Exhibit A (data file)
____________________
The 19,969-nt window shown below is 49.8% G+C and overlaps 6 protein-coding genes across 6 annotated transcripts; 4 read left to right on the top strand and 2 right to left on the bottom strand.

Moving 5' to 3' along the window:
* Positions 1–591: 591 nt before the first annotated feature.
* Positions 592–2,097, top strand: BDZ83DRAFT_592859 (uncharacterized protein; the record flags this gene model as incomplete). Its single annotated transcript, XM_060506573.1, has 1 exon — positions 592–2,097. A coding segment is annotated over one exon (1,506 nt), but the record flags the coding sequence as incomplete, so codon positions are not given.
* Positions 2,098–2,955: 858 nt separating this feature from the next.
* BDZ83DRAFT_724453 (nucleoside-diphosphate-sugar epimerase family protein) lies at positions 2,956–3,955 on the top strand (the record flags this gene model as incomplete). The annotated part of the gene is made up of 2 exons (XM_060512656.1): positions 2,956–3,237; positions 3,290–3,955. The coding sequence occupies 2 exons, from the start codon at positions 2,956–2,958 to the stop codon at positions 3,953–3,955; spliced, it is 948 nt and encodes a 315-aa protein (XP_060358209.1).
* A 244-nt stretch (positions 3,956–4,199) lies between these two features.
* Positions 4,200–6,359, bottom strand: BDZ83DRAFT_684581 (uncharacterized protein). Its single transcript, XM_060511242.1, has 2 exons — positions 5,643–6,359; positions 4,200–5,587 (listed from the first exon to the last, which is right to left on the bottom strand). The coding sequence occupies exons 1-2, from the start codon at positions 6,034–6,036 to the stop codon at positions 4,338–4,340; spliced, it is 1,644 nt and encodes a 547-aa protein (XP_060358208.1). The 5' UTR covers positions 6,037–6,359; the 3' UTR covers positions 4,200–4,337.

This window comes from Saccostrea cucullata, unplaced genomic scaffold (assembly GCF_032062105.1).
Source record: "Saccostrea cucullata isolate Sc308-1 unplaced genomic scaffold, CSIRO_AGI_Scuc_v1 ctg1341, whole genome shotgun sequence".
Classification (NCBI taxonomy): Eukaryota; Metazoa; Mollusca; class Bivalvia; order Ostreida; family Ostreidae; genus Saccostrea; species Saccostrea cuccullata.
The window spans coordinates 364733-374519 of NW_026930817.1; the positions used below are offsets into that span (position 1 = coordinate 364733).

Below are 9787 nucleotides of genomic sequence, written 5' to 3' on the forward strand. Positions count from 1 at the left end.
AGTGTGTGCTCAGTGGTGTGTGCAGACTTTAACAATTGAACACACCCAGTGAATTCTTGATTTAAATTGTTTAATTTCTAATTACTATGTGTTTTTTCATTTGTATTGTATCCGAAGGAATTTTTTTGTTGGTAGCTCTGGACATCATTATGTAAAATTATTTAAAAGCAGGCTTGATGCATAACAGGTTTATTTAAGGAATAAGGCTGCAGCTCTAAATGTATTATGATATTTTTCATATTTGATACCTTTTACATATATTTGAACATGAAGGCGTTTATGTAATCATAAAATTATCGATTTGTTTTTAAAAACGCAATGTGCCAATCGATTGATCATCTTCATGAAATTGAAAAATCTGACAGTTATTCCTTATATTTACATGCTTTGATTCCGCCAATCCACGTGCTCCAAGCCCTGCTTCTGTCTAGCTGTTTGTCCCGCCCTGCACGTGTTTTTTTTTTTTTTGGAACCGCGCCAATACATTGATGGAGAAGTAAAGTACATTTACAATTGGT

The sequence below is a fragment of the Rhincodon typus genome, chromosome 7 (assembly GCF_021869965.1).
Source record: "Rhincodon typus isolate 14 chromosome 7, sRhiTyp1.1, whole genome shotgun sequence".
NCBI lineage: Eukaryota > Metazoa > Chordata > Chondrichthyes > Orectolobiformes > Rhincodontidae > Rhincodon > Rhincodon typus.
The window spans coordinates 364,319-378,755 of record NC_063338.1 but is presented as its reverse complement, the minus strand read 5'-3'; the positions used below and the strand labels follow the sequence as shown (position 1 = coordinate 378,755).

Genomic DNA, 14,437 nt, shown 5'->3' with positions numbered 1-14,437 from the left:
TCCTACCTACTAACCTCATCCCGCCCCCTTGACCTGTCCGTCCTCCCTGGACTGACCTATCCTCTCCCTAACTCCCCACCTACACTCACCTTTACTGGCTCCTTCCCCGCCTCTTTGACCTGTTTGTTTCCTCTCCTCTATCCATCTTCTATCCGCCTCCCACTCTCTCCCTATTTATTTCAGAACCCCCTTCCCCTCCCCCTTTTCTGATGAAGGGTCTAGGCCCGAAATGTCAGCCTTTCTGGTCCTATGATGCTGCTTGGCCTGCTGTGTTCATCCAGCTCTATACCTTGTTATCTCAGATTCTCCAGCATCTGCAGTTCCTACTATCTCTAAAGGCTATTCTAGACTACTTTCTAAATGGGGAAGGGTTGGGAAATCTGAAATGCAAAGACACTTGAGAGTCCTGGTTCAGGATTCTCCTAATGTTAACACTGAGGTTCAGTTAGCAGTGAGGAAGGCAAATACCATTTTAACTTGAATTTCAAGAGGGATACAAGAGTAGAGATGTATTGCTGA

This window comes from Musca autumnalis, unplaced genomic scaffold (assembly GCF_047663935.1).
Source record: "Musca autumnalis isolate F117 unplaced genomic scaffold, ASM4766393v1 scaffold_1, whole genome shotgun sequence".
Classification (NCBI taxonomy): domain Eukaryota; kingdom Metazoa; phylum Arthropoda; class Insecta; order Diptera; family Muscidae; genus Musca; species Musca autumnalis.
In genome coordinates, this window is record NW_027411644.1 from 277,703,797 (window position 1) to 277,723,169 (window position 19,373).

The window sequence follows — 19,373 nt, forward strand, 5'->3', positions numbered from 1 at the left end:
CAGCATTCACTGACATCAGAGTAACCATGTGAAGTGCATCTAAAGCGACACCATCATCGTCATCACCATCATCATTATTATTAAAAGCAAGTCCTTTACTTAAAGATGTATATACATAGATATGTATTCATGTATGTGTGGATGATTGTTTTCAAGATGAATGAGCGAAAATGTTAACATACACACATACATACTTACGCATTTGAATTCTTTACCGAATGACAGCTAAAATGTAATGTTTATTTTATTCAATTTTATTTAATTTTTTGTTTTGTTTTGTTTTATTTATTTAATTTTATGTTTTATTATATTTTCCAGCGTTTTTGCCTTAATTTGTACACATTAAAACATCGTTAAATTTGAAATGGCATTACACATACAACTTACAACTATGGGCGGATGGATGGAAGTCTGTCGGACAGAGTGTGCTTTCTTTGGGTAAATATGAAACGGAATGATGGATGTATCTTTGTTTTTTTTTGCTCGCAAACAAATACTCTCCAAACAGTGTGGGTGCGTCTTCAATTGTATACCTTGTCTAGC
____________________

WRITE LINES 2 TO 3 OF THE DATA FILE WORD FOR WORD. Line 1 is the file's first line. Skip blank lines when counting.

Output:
Moving 5' to 3' along the window:
* Positions 1–591: 591 nt before the first annotated feature.